The US fields 5,428 warheads, with at least 400 land-based ICBMs. In other words, the current American nuclear arsenal is over 13 times larger than China’s, while its land-based ICBMs outnumber Beijing’s by more than 20 times. Writes Drago Bosnic
Mere days after the United States pompously announced that it has soundly defeated an adrift weather balloon, another absurdity has taken the headlines in the mainstream media. Apparently, China somehow managed to overtake America in the number of ICBM (intercontinental ballistic missile) launchers. This was reported by the Wall Street Journal on February 7, citing the Senate’s and House’s Armed Services Committees. According to WSJ, the commander of the US Strategic Command, which oversees America’s nuclear forces, notified the US Congress about the supposed Chinese advantage.
“The number of land-based fixed and mobile ICBM launchers in China exceeds the number of ICBM launchers in the United States,” the commander stated.
The author of the WSJ article himself admitted that the US is currently modernizing its entire nuclear triad (land, sea and air-launched nuclear weapons) and that “it has a much larger nuclear force than China”. The Strategic Command also notified US lawmakers that America still has more land-based ICBMs than China, as well as several times more thermonuclear warheads mounted on those missiles. Worse yet, the report doesn’t even include SLBMs (submarine-launched ballistic missiles) and strategic bombers that make the US dominance even more pronounced.
But US officials and experts are claiming that “many of China’s land-based launchers still consist of empty silos”, meaning that Beijing “potentially has more launch options”. The lawmakers cited these launchers as “a portent of the scale of China’s longer-range ambitions and are urging the US to expand its own nuclear forces to counter the Russian and Chinese forces”. According to Mike Rogers, chairman of the House Armed Services Committee, “China is rapidly approaching parity with the United States”.
“We cannot allow that to happen. The time for us to adjust our force posture and increase capabilities to meet this threat is now,” Rogers stated.
He then criticized America’s compliance with the New START (Strategic Arms Reduction Treaty), claiming this is “inhibiting the US from building up its arsenal to deter Russia and China”. And while China isn’t included in the treaty (set to expire in 2026), Russia is, meaning that Moscow is also “inhibited” by it, making the assertion all the more illogical. On the other hand, many US experts are now claiming that it’s in the US interest to preserve treaty limits with Russia and to also attempt to draw Beijing into it, while still continuing with constant modernization of America’s nuclear arsenal.
Rose Gottemoeller, a US arms control expert who took part in negotiating the New START, stated: “It’s in our national interest to keep the Russians under the New START limits. We need to complete our nuclear modernization according to plan, not pile on new requirements.”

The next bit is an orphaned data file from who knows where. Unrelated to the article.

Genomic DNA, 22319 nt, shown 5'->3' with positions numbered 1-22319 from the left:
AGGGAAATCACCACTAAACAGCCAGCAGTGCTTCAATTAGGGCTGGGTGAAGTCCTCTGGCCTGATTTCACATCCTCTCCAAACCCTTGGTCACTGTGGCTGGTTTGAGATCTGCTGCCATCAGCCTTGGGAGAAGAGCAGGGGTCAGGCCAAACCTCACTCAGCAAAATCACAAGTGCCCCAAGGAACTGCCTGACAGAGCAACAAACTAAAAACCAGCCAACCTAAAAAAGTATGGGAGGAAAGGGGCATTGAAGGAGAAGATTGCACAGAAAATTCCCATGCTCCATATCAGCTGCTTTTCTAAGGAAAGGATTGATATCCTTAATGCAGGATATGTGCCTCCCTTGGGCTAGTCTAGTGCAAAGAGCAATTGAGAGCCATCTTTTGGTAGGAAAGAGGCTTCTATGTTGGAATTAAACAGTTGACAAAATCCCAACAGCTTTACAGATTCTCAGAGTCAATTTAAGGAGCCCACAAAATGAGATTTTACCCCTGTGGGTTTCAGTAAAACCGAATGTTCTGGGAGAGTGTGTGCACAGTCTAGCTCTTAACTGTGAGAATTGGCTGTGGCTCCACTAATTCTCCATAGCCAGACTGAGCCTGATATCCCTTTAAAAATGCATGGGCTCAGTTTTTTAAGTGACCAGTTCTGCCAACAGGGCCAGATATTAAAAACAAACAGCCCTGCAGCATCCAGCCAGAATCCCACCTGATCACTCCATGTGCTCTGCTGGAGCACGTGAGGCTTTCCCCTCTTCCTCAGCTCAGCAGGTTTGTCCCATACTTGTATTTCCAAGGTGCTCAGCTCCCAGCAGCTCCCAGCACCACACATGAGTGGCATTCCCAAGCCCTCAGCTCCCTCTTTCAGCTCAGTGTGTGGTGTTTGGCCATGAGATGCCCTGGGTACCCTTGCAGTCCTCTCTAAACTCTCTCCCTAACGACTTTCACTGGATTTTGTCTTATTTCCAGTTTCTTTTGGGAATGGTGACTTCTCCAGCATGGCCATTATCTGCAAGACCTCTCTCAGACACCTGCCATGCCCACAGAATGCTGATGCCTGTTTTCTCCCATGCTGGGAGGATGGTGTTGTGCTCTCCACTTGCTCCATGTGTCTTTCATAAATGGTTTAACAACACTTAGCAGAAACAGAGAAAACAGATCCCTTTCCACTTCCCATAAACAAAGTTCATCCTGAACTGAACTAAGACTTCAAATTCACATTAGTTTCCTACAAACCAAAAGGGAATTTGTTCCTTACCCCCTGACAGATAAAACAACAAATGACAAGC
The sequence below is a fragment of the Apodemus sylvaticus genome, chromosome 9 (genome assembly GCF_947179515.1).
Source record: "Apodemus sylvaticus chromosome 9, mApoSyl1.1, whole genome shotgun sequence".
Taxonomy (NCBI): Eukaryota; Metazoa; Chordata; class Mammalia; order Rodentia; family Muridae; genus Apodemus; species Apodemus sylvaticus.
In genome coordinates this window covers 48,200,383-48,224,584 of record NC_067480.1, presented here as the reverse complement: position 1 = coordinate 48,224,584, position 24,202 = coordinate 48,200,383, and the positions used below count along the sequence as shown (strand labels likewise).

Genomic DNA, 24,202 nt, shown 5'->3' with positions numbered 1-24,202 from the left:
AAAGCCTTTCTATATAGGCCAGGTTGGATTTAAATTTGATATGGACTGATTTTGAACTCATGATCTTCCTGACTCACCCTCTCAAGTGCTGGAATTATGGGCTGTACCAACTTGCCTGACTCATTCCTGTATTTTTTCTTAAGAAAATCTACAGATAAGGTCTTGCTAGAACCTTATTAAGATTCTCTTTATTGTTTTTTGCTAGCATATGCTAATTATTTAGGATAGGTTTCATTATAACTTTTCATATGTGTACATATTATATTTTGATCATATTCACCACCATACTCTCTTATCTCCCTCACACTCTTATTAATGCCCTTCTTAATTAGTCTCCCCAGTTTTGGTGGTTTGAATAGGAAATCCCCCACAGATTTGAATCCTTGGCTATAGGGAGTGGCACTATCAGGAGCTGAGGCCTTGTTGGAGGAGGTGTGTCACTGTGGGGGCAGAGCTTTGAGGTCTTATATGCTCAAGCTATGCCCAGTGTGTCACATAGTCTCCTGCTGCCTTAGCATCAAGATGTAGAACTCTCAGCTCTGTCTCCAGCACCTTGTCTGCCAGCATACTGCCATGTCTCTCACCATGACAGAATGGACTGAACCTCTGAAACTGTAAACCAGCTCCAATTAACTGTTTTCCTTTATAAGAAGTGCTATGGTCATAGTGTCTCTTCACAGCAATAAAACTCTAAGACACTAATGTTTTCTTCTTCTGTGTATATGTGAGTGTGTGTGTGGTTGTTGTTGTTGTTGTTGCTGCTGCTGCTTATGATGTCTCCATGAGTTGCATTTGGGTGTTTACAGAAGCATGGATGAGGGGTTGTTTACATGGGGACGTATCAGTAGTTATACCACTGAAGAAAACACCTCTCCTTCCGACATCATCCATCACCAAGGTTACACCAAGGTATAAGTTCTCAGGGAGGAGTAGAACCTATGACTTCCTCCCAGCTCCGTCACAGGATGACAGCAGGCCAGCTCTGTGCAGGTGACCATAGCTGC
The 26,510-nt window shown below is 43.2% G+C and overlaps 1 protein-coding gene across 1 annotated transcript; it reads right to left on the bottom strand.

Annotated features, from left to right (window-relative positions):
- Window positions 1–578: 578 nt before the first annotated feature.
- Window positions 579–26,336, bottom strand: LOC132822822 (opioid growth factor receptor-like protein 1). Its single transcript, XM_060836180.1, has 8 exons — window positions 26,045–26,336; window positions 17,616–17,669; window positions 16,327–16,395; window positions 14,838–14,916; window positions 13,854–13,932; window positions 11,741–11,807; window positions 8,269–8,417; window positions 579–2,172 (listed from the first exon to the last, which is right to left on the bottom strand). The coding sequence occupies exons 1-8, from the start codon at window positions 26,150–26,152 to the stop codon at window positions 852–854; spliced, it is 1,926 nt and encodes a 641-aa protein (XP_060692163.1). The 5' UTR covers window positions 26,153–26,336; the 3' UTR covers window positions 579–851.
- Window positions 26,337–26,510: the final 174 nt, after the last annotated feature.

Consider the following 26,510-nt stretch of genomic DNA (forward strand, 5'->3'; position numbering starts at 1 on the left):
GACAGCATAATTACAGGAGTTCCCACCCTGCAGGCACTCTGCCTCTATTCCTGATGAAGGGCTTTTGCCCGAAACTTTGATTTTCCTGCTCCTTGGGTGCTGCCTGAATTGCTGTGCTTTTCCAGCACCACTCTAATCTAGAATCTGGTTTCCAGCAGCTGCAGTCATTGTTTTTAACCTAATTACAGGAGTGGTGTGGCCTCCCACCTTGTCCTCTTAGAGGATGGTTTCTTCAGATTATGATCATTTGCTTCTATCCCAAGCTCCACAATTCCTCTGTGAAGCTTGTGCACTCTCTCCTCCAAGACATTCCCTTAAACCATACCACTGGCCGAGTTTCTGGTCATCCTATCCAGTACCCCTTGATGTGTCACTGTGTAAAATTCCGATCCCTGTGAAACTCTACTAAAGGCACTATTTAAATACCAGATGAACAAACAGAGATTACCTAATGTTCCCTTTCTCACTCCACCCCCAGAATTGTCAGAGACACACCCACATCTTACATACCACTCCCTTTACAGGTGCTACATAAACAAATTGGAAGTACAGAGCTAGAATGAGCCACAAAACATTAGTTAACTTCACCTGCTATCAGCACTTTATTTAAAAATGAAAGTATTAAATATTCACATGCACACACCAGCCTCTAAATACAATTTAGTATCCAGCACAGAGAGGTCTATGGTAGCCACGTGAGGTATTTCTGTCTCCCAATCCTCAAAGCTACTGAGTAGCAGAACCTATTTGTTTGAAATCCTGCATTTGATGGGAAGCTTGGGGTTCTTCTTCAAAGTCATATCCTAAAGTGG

The WSJ report posits that the US is now trying to deal with Russia and China by using a mix of arms control treaties and upgraded nuclear forces. The Pentagon’s 2022 Nuclear Posture Review identified both superpowers as strategic rivals, stating that “by the 2030s the United States will, for the first time in its history, face two major nuclear powers as strategic competitors and potential adversaries.”
However, while claiming that it wants to preserve the New START, the troubled Biden administration seems to be working towards eliminating it. Just last week, the US accused Russia of violating the treaty by refusing to allow on-site inspections, although the US itself is doing the same, meaning Moscow is simply responding in kind. Such actions indicate that Washington DC might be trying to sabotage the New START because it’s frustrated that China isn’t included in it.
The Pentagon claims that Beijing will increase its current arsenal of 400 warheads to 1,500 by 2035. At present, China’s nuclear arsenal includes an unspecified number of mobile ICBM launchers, while the US military claims that the Asian giant also operates approximately 20 liquid-fueled, silo-based ICBMs, but that it’s also building three ICBM silo fields intended to house approximately 300 modern solid-fueled missiles. For comparison, the US fields 5,428 warheads, with at least 400 land-based ICBMs. In other words, the current American nuclear arsenal is over 13 times larger than China’s, while its land-based ICBMs outnumber Beijing’s by more than 20 times.
US experts are often debating what China plans to do with the aforementioned silos it’s now allegedly building. Some claim that, while Beijing currently doesn’t have enough nuclear-tipped ICBMs to fill all silos, it might leave some empty or install conventionally armed missiles. Still, the sheer magnitude of the mental gymnastics used by the US political establishment to present itself as the “party in jeopardy” in this case is ludicrous for anyone familiar with the size of America’s nuclear arsenal. Even with the assertion that China will have 1,500 nuclear weapons in 2035, including 400 land-based ICBMs, the US would still have a 3:1 advantage, making the accusations against Beijing a moot point.
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